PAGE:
“That freed up our vestry to do more visioning and long-range planning and to become more mission-minded,” he said.
That’s also liberated Flanagan from old ways of conceiving of the role of a priest and of his own ministry.
“When I became clergy, I was all about the worship and that the liturgy was just right, and about good preaching,” Flanagan said.
Today, Flanagan said his role is about helping people discern their callings and talents and connecting those to the needs of the parish, its ministries and the surrounding community.
“I’m encouraging people to look for, find and be involved in some sort of mission work that is fulfilling,” he said.
The priest said he is also slowly encouraging parishioners to rethink the terms they use for themselves — so that they may transform their own ministries just as he has done.
“Membership is a passive term,” he said. “I can be a member and not do anything.”
Instead, he’s referring to them as disciples or ministers.
“The implication is you have a job to do.”
‘You don’t die for membership’
Eric Spivey said he agrees with the go-slow approach to changing a congregation’s self-identity. And it’s an especially important approach for his kind of Christians, he said: Baptists.
“Our church is like many Baptist churches,” said Spivey, the senior pastor at First Baptist Church in Cornelia, Ga. “It’s been around about 130 years and the idea of membership has long legs.”
Congregants have grown up thinking of themselves as members and it’s a long-standing practice to formerly transfer memberships to new churches after a move or other circumstances, he said.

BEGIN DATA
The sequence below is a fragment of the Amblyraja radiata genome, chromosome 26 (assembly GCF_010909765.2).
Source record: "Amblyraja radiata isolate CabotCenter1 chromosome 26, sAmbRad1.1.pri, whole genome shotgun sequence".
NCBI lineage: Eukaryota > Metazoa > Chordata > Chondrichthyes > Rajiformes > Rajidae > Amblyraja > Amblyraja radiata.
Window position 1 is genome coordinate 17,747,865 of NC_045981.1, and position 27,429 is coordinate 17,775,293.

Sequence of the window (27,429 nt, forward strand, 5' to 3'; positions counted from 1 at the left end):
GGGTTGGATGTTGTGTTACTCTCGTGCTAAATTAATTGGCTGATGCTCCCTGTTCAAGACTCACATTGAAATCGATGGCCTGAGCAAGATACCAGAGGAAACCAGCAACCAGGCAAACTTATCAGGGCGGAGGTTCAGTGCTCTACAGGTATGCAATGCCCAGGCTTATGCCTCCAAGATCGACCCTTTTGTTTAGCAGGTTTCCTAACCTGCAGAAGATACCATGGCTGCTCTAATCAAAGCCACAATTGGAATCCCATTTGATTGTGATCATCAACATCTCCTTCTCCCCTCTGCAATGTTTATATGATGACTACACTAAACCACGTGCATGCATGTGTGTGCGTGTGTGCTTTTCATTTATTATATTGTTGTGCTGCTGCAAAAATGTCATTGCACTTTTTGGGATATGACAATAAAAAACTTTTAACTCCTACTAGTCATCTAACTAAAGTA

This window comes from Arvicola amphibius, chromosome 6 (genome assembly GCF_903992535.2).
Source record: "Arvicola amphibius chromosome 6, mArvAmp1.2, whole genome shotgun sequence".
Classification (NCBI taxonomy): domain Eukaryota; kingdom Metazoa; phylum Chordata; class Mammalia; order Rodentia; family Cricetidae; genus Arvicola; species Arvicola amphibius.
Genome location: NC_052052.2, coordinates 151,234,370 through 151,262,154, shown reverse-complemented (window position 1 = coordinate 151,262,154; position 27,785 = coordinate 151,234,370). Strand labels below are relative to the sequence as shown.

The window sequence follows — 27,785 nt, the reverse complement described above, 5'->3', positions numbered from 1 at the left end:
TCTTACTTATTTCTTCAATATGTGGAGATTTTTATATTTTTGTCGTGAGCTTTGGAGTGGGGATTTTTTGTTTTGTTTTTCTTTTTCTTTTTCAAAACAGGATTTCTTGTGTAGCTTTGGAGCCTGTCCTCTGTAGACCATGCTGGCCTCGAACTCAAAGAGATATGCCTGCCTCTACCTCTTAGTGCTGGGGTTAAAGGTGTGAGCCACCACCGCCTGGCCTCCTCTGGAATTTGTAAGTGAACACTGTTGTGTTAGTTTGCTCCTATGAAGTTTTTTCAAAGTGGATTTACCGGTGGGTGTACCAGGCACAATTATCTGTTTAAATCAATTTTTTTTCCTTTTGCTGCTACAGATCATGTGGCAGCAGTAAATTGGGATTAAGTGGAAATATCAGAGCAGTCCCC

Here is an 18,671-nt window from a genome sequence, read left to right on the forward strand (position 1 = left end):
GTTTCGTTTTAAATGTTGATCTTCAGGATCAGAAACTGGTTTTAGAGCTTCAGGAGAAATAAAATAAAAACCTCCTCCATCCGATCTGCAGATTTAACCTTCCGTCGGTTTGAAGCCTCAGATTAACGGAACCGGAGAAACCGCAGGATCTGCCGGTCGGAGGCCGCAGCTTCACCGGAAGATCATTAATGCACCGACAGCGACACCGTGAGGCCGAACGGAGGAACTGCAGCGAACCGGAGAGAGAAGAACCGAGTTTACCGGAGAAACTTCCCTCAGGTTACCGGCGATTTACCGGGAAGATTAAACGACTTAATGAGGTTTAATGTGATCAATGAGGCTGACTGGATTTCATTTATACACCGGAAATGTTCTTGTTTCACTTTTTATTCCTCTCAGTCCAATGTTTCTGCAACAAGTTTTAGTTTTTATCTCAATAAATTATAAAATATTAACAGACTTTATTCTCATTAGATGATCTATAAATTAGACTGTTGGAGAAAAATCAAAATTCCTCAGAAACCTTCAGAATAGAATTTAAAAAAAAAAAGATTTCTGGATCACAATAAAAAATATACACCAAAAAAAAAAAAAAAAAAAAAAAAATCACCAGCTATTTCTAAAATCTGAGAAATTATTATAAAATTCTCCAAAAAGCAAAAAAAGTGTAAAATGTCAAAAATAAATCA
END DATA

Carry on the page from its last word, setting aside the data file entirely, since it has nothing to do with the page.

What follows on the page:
“Membership is just a part of who we are.”
Yet membership is problematic, he said. Once attained, it doesn’t always compel people to continue involvement — or even attendance — in church life.
And in these times of increasing secularization and decreasing Christian identity, the membership model just doesn’t hold up, he said.
“It’s no longer enough to sustain the Christian movement,” he said. “You don’t die for membership in a club.”
So at First Baptist, the concept of “sacred partners” is being promoted to remind Baptists they are called jointly to a mission known as church.
“A piece of that is rediscovering what it means to be a disciple of Christ, and for us one of our key values is growing disciples,” Spivey said.
To move further into the discipleship concept, Spivey said the church has embarked on a 30-week study of key virtues, practices and beliefs of the Christian faith.
“It’s a spiritual inventory you can use,” he said.
The staff can use it to shape the discipleship growing process. Individuals can use it to focus on those parts of their faith that need growing. Some lay people are being trained as discipleship coaches.
“It’s not about creating mass programs but about meeting each person in their own walk,” Spivey said.
Overall, the goal is to help individuals understand their faith and the importance of being part of a community that helps sustain that faith.
“As you become more sold out to Christ, you are more able to live in a world that is challenging your values,” he said.